Cimino explained that higher costs for electricity leaves people with less discretionary income to spend on necessities like food and healthcare. She said rate increases can lead to greater economic inequality and place additional strain on social services and nonprofit organizations that work to assist low-income individuals and families.

She said the PRC must consider the affordability and fairness of any rate increases and explore options to mitigate the impacts of rate increases on low-income individuals.

Rachel Wiley, an Albuquerque resident, said her elderly mother who lives on a fixed income has kept her air conditioning setting at 78 degrees this summer and covers outlets in rooms that she does not frequently use so that the air conditioning only cools areas she is using.

At the same time, Wiley said her mother’s bill went from $100 in July to $271 in August. Though she recognized the heat wave may have contributed to that, she said a rate increase would force her mother to make difficult decisions, such as whether to buy groceries or run her air conditioner.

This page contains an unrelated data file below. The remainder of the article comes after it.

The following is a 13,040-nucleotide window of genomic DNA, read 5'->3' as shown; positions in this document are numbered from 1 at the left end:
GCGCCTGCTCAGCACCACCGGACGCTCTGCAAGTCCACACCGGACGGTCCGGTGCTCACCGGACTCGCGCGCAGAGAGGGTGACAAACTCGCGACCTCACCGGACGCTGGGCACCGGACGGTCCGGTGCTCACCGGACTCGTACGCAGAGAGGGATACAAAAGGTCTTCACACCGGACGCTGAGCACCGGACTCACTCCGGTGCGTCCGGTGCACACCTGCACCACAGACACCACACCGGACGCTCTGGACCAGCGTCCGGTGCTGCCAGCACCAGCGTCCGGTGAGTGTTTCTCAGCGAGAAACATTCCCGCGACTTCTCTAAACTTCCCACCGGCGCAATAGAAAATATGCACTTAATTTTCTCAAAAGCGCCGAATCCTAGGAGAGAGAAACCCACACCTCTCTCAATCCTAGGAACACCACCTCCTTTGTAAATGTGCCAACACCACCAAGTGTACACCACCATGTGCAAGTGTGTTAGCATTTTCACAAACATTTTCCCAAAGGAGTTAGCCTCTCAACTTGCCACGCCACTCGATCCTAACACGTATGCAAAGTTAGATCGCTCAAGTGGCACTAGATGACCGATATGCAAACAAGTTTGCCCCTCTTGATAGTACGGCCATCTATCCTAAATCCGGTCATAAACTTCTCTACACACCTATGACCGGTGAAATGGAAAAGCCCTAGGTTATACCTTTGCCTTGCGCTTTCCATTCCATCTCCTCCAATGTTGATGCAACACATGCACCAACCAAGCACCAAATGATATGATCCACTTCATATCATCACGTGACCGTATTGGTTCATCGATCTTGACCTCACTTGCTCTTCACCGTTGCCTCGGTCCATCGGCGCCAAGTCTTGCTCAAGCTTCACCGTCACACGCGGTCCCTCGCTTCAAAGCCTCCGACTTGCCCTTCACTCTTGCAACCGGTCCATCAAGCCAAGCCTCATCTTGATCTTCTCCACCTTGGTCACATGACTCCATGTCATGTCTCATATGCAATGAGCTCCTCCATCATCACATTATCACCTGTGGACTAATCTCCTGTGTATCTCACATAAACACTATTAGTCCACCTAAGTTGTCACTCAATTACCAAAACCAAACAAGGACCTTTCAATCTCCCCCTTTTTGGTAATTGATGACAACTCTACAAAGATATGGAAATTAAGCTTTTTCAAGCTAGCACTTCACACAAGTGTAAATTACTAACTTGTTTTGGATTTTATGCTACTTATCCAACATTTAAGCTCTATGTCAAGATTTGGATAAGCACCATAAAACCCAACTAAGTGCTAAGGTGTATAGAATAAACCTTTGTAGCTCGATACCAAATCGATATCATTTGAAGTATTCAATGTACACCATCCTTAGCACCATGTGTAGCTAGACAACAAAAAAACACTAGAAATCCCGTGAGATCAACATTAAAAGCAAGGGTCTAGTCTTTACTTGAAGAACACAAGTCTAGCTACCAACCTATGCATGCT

Cimino and several others who spoke during the meeting said PNM has made choices in the past such as continuing the use of the Four Corners Power Plant that has made it more expensive to operate.

She said she does not support allowing PNM to recover investments into the coal-fired power plant from ratepayers.

Duane “Chili” Yazzie is a Diné, or Navajo, farmer who lives outside of the PNM service territory but says the Four Corners Power Plant directly impacts his livelihood through discharges of water that eventually reach the San Juan River. He said water from the Four Corners Power Plant could impact the irrigation water farmers in the Shiprock area rely upon.

Yazzie criticized the use of coal-fired power plants.

“I finally speak on behalf of our grandchildren, my grandchildren as well as your grandchildren. All grandchildren,” he said. “Is it not obvious? Is it not clear the kind of future that we are leaving them? They will suffer the brunt of our rapid and inconsiderate exploitation of the earth that we see around the world today. Do we not care enough for the welfare of the grandchildren to begin taking substantive measures to cut back on the damage that is being done to the earth?”